Alma Whitten, who was Google’s first privacy director, is to step down after three years in the role.
The position was created by the search giant after mistakes on privacy including Google’s Street View cars collecting personal data as they captured images of street scenes.
London-based Alma Whitten is being replaced in June by California-based Google software engineer Lawrence You.
Alma Whitten, who was Google’s first privacy director, is to step down after three years in the role
Google said Alma Whitten had “done so much to improve our products and protect our users”.
In a statement given to Forbes and other news sites, Google said: “The privacy and security teams, and everyone else at Google, will continue this hard work to ensure that our users’ data is kept safe and secure.”
In 2010, Google fell foul of governments, privacy watchdogs and users when it emerged that Street View cars copied e-mails and passwords from private Wi-Fi networks.
In the same year, the launch of the Buzz social network tool caused similar problems because Google enrolled millions of people into it without their permission.
Google also made lists of contacts and other details public.
In the wake of these mistakes – which led to multi-million dollar fines – Google appointed Alma Whitten to help ensure its software engineers took account of privacy as they developed new services and updated older ones.
Lawrence You, who has been at Google for 8 years, was one of the first recruits to the privacy team Alma Whitten assembled.
When he takes over, Lawrence You will manage a privacy and security team that numbers hundreds of workers.
Google has been fined $7 million for collecting people’s personal data without authorization as part of its Street View service.
In a settlement with 38 US states, Google agreed to destroy emails, passwords, and web histories.
The data was harvested from home wireless networks as Street View cars photographed neighborhoods between 2008 and 2010.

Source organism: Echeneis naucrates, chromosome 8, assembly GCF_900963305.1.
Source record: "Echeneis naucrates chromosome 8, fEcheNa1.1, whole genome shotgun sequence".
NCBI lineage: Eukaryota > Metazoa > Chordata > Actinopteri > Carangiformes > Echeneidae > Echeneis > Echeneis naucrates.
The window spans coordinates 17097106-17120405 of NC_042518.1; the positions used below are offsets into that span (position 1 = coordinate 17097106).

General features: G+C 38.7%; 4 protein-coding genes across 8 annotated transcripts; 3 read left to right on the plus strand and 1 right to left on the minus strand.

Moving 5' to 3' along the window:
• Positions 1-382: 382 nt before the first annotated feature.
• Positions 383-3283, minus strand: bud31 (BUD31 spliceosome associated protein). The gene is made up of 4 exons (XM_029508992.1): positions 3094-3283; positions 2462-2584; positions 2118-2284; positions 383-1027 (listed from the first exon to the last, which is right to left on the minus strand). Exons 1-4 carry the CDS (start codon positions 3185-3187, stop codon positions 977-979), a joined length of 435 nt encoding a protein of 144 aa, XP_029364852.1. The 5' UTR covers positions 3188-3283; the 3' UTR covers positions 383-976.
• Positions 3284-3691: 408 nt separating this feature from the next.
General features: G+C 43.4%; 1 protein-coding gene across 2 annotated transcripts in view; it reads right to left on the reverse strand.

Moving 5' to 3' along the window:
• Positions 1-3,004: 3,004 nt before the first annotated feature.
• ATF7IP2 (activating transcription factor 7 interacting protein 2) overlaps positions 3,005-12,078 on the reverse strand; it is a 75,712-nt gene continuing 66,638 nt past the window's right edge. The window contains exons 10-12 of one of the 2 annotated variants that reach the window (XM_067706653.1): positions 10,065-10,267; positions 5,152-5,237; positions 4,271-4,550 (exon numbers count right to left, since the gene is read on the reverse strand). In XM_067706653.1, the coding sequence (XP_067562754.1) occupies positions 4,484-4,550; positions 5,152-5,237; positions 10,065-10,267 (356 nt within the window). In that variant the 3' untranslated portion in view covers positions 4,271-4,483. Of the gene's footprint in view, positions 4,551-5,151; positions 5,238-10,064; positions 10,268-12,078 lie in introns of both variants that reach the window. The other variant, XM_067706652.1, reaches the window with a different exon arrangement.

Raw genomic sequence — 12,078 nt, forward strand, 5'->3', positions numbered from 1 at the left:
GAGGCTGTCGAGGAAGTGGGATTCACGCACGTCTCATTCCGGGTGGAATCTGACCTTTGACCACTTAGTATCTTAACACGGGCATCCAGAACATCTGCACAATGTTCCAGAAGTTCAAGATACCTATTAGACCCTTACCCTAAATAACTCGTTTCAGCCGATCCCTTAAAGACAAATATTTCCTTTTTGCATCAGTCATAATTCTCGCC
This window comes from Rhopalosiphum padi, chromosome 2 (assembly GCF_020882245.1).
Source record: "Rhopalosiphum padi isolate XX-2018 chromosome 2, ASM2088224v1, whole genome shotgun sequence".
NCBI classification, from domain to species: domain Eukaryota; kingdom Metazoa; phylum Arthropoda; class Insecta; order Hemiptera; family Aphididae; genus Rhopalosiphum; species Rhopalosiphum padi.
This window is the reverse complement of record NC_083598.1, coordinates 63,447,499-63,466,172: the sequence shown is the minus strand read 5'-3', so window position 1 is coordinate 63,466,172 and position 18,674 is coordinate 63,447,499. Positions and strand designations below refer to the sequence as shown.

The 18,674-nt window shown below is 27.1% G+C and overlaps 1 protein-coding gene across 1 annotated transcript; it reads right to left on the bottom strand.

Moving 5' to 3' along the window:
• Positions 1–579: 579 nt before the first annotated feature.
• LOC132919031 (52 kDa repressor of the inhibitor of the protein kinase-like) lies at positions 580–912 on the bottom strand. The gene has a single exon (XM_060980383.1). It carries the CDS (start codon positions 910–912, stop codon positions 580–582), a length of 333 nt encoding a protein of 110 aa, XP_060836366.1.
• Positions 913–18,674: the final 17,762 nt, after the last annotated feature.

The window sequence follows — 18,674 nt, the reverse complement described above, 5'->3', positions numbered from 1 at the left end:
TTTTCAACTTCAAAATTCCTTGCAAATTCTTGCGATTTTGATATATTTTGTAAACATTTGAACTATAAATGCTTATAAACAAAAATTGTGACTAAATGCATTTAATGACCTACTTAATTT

Google said it was pleased to have resolved the issue.
“We work hard to get privacy right at Google. But in this case we didn’t, which is why we quickly tightened up our systems to address the issue,” Google said in a statement.
“The project leaders never wanted this data, and didn’t use it or even look at it. We’re pleased to have worked with Connecticut Attorney General George Jepsen and the other state attorneys general to reach this agreement.”
New York Attorney General Eric Schneiderman announced the legal settlement.
“Consumers have a right to protect their vital personal and financial information from improper and unwanted use by corporations like Google,” he said.
“This settlement addresses privacy issues and protects the rights of people whose information was collected without their permission.”
Google has been fined $7 million for collecting people’s personal data without authorization as part of its Street View service
As well as agreeing to delete all the harvested data, Google has also been required to launch an employee training program about privacy and data use which it must continue for at least ten years.
It must also launch a public service advertising campaign to educate consumers about how to secure their information on wireless networks.
Google claims it collected Wi-Fi data because of rogue code mistakenly included in the software by a lone engineer.
The controversy led data authorities around the world to demand Google made changes.